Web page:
The convening of the Unicameral this week brings to mind the first territorial legislature, which met at Omaha from January 16 to March 16, 1855. The territory had been organized only a few months before, and the members of that pioneer law-making body were confronted with the problem of establishing representative government in an area which hitherto had been only unorganized territory.
They met in a two story brick building, dimensions 33 x 75 feet--a far cry from the world-famous structure in which the legislature is now sitting. The building had been erected by the Council Bluffs and Nebraska Ferry Company as an inducement for the location of the territorial capitol at Omaha, and, it was declared by the Omaha Arrow (still printed across the river in Council Bluffs, Iowa,) "without cost of one single dollar to the government."
The House of Representatives met on the first floor, and the Council, or upper house, on the second. Both chambers were fitted out with school desks, and each desk was shared by two members. The windows were curtained with red and green calico. Despite all this, however, that first capitol was in a sense as distinct in the landscape of that day as the present one is today--it was the only brick building in Omaha.
Whatever the platforms on which the members of that first legislature ran for election, they couldn't have included as one of their planks the claim of long residence in Nebraska. In one instance at least, the same issue of the paper which announced the arrival of a man in the territory also carried a notice that he was a candidate for the legislature. During the first session, members often were referred to as "from Iowa," "from Michigan," or from some other place outside the territory.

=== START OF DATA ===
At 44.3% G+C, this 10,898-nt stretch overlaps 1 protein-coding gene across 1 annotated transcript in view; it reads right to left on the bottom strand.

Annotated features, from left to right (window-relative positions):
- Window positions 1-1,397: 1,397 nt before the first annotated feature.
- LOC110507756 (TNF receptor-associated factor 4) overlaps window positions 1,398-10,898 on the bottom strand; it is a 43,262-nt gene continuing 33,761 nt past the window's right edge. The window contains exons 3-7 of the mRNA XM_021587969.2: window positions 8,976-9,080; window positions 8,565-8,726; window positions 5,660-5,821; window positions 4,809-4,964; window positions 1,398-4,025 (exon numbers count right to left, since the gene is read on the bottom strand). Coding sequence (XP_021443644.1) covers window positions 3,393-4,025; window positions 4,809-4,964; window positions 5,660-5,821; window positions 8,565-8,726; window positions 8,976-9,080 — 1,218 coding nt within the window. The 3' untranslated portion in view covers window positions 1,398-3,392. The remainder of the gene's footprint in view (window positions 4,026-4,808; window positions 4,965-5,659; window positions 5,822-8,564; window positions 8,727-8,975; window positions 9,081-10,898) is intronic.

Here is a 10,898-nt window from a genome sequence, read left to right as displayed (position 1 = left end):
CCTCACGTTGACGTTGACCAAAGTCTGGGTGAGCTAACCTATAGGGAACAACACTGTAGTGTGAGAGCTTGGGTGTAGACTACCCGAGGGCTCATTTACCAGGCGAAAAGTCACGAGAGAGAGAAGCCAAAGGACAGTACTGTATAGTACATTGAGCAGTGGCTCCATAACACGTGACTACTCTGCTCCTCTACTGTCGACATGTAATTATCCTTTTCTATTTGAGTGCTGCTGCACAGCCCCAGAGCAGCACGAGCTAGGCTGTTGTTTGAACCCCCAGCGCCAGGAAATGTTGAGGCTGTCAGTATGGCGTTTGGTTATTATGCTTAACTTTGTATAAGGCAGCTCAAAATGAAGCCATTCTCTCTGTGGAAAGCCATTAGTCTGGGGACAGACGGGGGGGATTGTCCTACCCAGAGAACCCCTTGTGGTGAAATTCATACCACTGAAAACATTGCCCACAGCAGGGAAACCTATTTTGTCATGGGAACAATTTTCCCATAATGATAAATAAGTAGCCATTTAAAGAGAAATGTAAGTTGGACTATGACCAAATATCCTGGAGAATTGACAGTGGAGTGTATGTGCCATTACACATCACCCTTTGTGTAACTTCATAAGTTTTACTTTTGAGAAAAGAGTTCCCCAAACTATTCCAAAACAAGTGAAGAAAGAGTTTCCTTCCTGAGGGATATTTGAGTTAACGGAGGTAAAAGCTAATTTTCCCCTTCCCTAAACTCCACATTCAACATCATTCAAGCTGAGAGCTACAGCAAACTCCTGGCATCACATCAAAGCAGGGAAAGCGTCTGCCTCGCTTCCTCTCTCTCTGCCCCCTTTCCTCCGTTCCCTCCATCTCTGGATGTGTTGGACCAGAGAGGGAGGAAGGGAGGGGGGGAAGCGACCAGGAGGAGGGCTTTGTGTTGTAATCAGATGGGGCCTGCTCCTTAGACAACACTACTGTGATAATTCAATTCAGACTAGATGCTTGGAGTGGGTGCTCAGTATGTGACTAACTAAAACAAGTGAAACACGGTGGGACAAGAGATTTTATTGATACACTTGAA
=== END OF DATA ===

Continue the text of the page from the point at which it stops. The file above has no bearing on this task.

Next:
Many of those early lawmakers couldn't have campaigned on the basis of long experience, either. A number were in their early twenties, and one member or the House of Representatives--Lafayette Nuckolls of Cass County--was only 19 when elected.
The problem of laws for the territory was solved by the adoption of the civil and criminal codes of Iowa. In addition, the first legislature enacted laws of a general nature, located and established territorial roads, defined county boundaries, designated county seats, and incorporated industrial, town, bridge, and ferry companies.
Most of the time and energy of the early lawmakers was expended on the location of the capitol. In the minds of virtually all of the territorial pioneers, the town which became the territorial capital would be the one most likely to become the great city of the territory. Consequently, every community wanted the capitol for itself, and if not for itself, at least for its own section.
There had been a great deal of opposition to the location of the capitol at Omaha by Acting Governor Thomas B. Cuming. Charges of fraud resounded in the legislative halls, and the first legislature occupied itself with investigations of the circumstances which had resulted in this favoring of Omaha.
Almost until the time the residents of the territory began to think about statehood, the capitol question remained disputed, and in most of the early territorial legislatures there were determined attempts to remove the capitol from Omaha. None of there were successful, and Omaha retained its position as the seat of government throughout territorial days.
By James C. Olson
Superintendent, State Historical Society